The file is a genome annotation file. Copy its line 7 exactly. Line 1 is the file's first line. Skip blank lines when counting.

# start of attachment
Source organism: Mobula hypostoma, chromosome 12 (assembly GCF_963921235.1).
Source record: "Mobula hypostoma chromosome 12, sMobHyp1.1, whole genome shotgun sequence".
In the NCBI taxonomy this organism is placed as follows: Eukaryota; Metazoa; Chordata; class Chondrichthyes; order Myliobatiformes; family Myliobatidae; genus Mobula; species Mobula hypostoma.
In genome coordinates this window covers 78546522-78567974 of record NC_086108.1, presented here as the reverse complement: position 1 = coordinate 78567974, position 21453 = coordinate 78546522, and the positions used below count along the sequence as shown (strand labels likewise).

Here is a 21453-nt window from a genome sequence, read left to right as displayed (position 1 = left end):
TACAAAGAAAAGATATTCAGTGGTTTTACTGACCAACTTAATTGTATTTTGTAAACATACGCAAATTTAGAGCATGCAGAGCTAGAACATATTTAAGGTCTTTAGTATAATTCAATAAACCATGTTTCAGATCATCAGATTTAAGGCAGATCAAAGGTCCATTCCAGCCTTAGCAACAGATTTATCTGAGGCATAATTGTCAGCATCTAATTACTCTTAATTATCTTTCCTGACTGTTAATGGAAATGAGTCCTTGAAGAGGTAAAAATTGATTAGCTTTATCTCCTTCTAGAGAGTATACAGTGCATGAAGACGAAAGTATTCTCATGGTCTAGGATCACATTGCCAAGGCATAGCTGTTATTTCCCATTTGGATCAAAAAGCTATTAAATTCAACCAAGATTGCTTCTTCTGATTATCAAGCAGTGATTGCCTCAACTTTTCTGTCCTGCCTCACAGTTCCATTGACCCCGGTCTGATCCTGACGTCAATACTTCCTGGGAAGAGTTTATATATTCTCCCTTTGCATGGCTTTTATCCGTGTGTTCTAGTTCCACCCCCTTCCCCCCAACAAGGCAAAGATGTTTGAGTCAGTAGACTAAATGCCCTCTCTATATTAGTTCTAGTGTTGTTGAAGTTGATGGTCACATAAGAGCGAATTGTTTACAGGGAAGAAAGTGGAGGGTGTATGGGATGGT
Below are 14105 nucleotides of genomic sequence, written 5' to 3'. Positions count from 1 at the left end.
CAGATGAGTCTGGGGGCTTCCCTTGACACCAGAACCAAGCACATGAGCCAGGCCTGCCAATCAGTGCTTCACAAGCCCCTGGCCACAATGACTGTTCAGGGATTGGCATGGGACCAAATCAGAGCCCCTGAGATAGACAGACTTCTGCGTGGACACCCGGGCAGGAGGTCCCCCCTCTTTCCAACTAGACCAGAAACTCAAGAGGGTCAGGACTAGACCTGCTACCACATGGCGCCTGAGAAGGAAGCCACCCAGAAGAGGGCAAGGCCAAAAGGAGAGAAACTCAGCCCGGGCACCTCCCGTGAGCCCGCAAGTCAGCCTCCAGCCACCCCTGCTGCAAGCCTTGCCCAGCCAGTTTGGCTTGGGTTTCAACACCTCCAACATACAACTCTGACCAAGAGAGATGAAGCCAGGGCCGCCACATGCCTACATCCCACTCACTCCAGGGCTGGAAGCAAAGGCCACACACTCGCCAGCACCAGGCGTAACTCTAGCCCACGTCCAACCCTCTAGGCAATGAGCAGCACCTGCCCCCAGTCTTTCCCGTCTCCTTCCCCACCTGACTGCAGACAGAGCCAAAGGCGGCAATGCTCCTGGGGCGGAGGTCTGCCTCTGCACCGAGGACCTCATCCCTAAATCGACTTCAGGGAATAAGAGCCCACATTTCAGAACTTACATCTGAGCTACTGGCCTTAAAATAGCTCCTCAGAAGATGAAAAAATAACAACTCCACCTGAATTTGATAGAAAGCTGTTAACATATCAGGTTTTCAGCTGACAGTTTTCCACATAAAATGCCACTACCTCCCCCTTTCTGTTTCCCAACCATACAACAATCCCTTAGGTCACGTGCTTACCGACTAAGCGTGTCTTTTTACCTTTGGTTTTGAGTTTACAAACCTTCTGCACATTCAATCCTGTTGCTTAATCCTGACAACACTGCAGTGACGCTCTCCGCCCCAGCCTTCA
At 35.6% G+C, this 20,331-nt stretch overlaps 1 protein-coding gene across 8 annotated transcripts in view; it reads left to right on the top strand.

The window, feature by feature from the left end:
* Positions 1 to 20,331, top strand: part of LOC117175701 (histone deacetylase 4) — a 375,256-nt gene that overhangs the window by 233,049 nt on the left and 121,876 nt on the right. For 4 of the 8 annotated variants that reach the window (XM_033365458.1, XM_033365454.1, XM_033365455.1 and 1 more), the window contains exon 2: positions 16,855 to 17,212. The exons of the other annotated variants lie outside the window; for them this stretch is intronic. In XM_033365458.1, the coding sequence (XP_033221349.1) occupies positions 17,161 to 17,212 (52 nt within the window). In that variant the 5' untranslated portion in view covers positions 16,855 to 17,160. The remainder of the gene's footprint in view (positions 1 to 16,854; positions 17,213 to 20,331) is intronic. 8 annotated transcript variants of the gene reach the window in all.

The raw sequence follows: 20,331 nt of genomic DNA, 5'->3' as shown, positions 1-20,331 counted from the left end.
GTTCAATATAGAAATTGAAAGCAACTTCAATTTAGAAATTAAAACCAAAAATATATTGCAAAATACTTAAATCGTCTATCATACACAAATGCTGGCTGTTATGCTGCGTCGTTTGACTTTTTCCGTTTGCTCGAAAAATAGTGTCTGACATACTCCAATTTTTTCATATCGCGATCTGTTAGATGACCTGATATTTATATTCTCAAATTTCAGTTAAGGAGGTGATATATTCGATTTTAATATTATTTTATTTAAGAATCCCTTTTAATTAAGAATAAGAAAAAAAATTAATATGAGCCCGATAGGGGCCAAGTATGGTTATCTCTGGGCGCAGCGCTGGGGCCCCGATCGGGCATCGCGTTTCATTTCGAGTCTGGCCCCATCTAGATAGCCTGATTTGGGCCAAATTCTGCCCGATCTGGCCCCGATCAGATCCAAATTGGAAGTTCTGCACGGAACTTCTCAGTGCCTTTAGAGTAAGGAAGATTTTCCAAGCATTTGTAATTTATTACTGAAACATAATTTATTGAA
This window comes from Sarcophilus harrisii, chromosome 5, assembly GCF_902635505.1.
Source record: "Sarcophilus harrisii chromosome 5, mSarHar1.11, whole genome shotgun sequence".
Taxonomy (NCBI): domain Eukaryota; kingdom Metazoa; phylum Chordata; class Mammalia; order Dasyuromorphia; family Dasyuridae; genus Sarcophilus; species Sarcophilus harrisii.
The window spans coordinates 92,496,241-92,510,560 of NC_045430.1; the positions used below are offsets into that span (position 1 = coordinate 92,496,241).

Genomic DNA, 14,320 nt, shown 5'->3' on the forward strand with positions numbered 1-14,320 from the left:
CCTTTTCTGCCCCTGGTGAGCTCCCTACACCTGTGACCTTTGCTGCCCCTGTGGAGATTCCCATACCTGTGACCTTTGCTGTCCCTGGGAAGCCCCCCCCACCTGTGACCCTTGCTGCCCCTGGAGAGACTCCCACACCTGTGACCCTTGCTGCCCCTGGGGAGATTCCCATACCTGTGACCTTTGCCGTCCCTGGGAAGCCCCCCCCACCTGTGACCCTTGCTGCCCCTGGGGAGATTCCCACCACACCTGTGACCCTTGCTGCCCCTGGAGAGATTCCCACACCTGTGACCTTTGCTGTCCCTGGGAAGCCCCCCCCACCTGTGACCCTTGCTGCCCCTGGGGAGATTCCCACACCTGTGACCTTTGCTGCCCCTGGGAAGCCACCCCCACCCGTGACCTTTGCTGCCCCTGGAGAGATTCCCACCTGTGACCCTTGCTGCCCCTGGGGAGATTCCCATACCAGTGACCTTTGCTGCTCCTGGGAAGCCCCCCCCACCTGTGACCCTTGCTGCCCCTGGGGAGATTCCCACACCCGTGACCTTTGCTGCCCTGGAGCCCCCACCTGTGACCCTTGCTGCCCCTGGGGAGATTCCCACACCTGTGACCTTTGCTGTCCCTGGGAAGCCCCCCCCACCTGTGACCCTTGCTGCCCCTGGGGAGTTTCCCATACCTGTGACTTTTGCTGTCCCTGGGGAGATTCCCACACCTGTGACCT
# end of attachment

Below are 14105 nucleotides of genomic sequence, written 5' to 3'. Positions count from 1 at the left end.